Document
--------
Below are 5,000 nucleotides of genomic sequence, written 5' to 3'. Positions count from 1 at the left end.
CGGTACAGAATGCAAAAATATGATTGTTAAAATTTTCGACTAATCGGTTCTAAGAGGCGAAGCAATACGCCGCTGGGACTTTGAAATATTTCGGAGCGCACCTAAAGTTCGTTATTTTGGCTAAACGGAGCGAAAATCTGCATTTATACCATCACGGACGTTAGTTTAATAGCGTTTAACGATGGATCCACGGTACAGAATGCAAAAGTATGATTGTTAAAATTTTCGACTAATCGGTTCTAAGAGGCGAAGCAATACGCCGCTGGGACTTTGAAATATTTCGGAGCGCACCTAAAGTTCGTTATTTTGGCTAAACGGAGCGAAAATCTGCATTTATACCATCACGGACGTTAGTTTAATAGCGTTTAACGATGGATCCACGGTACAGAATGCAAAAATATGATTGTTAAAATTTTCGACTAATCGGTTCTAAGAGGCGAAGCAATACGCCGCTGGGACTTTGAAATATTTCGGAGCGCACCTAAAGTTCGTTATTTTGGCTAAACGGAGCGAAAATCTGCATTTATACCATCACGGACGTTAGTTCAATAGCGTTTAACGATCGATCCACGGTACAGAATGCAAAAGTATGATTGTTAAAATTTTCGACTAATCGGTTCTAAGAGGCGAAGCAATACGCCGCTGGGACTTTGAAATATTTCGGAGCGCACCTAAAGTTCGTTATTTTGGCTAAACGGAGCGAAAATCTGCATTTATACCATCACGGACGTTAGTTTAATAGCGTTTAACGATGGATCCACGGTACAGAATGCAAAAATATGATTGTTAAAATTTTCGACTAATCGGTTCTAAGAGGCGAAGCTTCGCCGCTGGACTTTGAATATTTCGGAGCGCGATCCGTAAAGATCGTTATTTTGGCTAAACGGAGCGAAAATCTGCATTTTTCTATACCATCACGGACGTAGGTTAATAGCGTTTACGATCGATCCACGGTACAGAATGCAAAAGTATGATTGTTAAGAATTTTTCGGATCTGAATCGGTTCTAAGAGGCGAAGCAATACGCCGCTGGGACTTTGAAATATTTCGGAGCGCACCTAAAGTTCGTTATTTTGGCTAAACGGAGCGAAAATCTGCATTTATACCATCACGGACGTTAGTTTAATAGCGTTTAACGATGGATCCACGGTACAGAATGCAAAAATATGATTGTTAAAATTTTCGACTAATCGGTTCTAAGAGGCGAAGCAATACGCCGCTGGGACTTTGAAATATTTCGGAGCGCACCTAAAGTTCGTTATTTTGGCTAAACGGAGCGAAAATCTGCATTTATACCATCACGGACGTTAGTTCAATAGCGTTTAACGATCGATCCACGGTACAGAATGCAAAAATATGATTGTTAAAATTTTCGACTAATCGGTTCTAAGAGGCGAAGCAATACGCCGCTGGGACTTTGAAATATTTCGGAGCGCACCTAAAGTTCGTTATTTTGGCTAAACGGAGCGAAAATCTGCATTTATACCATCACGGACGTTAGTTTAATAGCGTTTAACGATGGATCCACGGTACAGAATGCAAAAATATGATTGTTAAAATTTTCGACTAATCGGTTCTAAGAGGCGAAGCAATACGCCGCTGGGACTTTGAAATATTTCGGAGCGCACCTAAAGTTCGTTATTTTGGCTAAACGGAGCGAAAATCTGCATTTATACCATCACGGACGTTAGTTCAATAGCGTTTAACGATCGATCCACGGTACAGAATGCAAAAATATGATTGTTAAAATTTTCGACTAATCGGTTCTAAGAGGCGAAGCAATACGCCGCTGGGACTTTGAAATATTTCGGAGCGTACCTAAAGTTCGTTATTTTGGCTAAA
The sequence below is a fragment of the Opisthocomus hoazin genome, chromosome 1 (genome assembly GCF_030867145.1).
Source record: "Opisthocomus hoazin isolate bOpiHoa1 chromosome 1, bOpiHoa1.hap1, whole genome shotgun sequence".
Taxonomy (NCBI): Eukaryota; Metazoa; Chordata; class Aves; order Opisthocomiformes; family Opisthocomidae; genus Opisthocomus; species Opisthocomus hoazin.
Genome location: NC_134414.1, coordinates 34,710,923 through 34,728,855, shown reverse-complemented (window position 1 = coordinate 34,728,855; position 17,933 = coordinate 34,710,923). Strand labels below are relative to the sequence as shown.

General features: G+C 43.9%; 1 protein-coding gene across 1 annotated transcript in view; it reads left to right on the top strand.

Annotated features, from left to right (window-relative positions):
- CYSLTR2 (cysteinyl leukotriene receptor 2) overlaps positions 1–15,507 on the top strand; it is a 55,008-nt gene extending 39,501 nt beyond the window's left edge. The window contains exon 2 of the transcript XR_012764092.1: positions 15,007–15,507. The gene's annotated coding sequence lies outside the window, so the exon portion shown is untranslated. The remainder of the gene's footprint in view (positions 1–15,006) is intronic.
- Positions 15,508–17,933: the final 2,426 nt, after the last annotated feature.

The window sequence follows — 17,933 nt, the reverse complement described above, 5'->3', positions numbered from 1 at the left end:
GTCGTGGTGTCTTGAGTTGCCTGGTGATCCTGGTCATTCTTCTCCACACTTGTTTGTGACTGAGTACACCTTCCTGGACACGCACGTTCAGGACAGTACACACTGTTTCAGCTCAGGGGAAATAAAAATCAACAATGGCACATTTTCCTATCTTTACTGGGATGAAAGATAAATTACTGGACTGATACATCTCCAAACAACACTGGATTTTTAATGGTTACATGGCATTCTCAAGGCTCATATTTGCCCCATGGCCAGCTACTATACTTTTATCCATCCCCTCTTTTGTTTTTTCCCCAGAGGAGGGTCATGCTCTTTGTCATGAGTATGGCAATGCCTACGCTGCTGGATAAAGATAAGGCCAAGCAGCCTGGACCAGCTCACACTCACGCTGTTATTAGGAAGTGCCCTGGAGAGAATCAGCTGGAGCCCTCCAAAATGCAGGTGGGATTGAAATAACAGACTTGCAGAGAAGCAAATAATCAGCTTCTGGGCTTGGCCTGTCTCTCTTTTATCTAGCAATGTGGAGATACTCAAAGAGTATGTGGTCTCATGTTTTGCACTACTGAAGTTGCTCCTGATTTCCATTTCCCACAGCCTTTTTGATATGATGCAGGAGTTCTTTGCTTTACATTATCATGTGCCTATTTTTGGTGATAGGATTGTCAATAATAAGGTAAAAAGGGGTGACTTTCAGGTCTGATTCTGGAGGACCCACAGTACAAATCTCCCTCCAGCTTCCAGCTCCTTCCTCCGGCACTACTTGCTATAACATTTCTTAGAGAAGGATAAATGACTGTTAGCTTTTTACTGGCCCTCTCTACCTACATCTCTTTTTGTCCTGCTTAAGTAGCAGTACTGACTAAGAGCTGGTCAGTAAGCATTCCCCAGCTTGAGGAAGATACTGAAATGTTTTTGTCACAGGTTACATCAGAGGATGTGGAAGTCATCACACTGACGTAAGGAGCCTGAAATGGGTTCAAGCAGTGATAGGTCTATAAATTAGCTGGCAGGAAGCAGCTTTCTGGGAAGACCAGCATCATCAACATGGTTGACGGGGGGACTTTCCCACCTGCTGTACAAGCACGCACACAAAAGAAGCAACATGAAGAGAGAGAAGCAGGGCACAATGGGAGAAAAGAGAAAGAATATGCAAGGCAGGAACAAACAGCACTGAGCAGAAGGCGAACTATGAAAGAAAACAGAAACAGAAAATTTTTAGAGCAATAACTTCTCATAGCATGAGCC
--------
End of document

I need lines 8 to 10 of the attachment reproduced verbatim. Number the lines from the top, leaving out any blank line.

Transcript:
Annotated features, from left to right (window-relative positions):
- CYSLTR2 (cysteinyl leukotriene receptor 2) overlaps positions 1–15,507 on the top strand; it is a 55,008-nt gene extending 39,501 nt beyond the window's left edge. The window contains exon 2 of the transcript XR_012764092.1: positions 15,007–15,507. The gene's annotated coding sequence lies outside the window, so the exon portion shown is untranslated. The remainder of the gene's footprint in view (positions 1–15,006) is intronic.
- Positions 15,508–17,933: the final 2,426 nt, after the last annotated feature.